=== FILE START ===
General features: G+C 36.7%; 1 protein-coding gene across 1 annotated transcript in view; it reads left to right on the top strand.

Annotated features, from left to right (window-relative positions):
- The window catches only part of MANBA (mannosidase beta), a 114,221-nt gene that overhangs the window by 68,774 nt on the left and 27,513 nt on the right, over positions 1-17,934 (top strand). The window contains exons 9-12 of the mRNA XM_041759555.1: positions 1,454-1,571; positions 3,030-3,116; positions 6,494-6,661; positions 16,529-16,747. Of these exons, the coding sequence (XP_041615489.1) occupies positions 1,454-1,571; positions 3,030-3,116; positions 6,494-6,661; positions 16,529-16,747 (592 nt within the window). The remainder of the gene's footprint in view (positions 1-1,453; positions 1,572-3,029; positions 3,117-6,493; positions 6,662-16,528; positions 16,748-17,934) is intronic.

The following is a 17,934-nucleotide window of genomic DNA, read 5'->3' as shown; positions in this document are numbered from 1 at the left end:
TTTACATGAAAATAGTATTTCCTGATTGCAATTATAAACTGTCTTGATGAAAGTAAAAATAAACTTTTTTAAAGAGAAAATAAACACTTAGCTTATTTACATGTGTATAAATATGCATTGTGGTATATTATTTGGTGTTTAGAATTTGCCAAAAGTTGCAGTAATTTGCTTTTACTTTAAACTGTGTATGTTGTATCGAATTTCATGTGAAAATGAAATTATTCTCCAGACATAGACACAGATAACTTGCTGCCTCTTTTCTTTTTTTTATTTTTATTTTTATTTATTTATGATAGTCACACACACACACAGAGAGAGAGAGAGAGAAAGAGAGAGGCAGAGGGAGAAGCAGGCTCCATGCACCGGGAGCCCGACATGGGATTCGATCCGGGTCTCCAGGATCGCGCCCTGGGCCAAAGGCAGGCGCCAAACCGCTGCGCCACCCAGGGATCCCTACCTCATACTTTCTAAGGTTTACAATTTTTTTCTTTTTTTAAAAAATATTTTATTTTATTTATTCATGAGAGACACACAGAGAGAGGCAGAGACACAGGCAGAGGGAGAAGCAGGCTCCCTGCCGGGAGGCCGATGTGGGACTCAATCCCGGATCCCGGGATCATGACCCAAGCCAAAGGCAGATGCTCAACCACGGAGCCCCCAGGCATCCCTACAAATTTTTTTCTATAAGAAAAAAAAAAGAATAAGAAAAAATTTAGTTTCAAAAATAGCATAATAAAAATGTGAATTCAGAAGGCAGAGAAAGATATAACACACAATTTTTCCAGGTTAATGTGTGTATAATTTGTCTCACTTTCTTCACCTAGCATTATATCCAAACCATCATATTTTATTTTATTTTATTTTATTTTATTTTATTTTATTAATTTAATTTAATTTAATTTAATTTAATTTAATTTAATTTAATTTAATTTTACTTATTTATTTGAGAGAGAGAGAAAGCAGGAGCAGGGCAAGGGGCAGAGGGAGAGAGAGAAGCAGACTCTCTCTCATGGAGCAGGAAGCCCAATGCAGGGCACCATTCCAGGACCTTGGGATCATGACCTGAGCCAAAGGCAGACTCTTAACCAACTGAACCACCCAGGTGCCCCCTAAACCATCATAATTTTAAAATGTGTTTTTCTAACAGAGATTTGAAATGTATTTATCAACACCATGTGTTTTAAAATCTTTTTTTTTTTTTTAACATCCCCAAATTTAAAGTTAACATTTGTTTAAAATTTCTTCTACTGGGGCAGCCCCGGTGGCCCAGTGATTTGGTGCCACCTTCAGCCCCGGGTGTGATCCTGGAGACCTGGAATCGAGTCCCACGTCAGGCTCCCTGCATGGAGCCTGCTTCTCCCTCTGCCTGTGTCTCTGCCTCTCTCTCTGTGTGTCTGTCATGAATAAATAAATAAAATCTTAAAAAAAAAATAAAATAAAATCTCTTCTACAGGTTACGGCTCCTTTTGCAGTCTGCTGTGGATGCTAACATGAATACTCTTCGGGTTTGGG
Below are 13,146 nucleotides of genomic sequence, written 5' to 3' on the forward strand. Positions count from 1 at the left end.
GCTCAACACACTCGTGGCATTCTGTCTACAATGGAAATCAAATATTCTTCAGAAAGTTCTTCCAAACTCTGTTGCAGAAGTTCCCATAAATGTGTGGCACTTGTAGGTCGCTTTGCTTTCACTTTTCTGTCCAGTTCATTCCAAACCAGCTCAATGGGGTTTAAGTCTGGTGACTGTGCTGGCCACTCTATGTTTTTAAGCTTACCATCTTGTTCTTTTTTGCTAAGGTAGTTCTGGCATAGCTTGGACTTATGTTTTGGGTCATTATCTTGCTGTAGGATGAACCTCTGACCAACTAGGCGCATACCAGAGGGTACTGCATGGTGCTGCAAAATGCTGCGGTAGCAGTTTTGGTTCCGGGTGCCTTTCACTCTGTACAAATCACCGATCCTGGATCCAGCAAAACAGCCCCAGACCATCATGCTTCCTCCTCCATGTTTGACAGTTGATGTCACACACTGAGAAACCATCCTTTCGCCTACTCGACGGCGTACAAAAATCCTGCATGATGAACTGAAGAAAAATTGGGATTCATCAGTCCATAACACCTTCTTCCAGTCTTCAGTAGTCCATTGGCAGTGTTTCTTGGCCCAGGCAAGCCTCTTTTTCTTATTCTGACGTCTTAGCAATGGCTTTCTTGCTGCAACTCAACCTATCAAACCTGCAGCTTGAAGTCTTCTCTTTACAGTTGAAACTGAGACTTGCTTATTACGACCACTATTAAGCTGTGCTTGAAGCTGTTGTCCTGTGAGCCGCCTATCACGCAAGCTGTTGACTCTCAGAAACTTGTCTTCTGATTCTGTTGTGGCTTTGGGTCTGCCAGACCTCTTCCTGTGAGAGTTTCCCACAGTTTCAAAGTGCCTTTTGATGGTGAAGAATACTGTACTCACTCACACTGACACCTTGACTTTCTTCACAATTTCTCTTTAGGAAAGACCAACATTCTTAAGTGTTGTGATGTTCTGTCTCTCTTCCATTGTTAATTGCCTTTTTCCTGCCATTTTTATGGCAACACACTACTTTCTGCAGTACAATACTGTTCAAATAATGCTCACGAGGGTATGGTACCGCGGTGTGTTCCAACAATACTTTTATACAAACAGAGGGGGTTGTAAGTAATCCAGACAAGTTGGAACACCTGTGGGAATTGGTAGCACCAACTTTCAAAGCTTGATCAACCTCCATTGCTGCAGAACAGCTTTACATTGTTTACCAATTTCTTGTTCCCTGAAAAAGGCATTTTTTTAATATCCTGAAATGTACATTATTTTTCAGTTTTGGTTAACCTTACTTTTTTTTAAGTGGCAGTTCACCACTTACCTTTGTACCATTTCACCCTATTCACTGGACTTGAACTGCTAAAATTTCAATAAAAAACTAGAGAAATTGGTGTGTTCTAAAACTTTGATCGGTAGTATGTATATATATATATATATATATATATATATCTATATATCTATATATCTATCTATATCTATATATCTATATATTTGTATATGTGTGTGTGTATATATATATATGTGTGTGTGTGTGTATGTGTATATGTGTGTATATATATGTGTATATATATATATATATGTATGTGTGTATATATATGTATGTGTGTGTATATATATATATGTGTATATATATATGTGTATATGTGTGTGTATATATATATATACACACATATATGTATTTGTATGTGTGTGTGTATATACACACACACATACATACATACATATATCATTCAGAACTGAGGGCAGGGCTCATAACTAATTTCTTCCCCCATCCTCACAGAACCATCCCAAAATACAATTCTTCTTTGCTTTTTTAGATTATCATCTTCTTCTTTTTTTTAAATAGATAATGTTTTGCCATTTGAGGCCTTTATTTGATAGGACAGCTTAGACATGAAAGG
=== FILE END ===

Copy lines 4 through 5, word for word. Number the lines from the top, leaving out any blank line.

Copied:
The following is a 17,934-nucleotide window of genomic DNA, read 5'->3' as shown; positions in this document are numbered from 1 at the left end:
TTTACATGAAAATAGTATTTCCTGATTGCAATTATAAACTGTCTTGATGAAAGTAAAAATAAACTTTTTTAAAGAGAAAATAAACACTTAGCTTATTTACATGTGTATAAATATGCATTGTGGTATATTATTTGGTGTTTAGAATTTGCCAAAAGTTGCAGTAATTTGCTTTTACTTTAAACTGTGTATGTTGTATCGAATTTCATGTGAAAATGAAATTATTCTCCAGACATAGACACAGATAACTTGCTGCCTCTTTTCTTTTTTTTATTTTTATTTTTATTTATTTATGATAGTCACACACACACACAGAGAGAGAGAGAGAGAAAGAGAGAGGCAGAGGGAGAAGCAGGCTCCATGCACCGGGAGCCCGACATGGGATTCGATCCGGGTCTCCAGGATCGCGCCCTGGGCCAAAGGCAGGCGCCAAACCGCTGCGCCACCCAGGGATCCCTACCTCATACTTTCTAAGGTTTACAATTTTTTTCTTTTTTTAAAAAATATTTTATTTTATTTATTCATGAGAGACACACAGAGAGAGGCAGAGACACAGGCAGAGGGAGAAGCAGGCTCCCTGCCGGGAGGCCGATGTGGGACTCAATCCCGGATCCCGGGATCATGACCCAAGCCAAAGGCAGATGCTCAACCACGGAGCCCCCAGGCATCCCTACAAATTTTTTTCTATAAGAAAAAAAAAAGAATAAGAAAAAATTTAGTTTCAAAAATAGCATAATAAAAATGTGAATTCAGAAGGCAGAGAAAGATATAACACACAATTTTTCCAGGTTAATGTGTGTATAATTTGTCTCACTTTCTTCACCTAGCATTATATCCAAACCATCATATTTTATTTTATTTTATTTTATTTTATTTTATTTTATTAATTTAATTTAATTTAATTTAATTTAATTTAATTTAATTTAATTTAATTTTACTTATTTATTTGAGAGAGAGAGAAAGCAGGAGCAGGGCAAGGGGCAGAGGGAGAGAGAGAAGCAGACTCTCTCTCATGGAGCAGGAAGCCCAATGCAGGGCACCATTCCAGGACCTTGGGATCATGACCTGAGCCAAAGGCAGACTCTTAACCAACTGAACCACCCAGGTGCCCCCTAAACCATCATAATTTTAAAATGTGTTTTTCTAACAGAGATTTGAAATGTATTTATCAACACCATGTGTTTTAAAATCTTTTTTTTTTTTTTAACATCCCCAAATTTAAAGTTAACATTTGTTTAAAATTTCTTCTACTGGGGCAGCCCCGGTGGCCCAGTGATTTGGTGCCACCTTCAGCCCCGGGTGTGATCCTGGAGACCTGGAATCGAGTCCCACGTCAGGCTCCCTGCATGGAGCCTGCTTCTCCCTCTGCCTGTGTCTCTGCCTCTCTCTCTGTGTGTCTGTCATGAATAAATAAATAAAATCTTAAAAAAAAAATAAAATAAAATCTCTTCTACAGGTTACGGCTCCTTTTGCAGTCTGCTGTGGATGCTAACATGAATACTCTTCGGGTTTGGG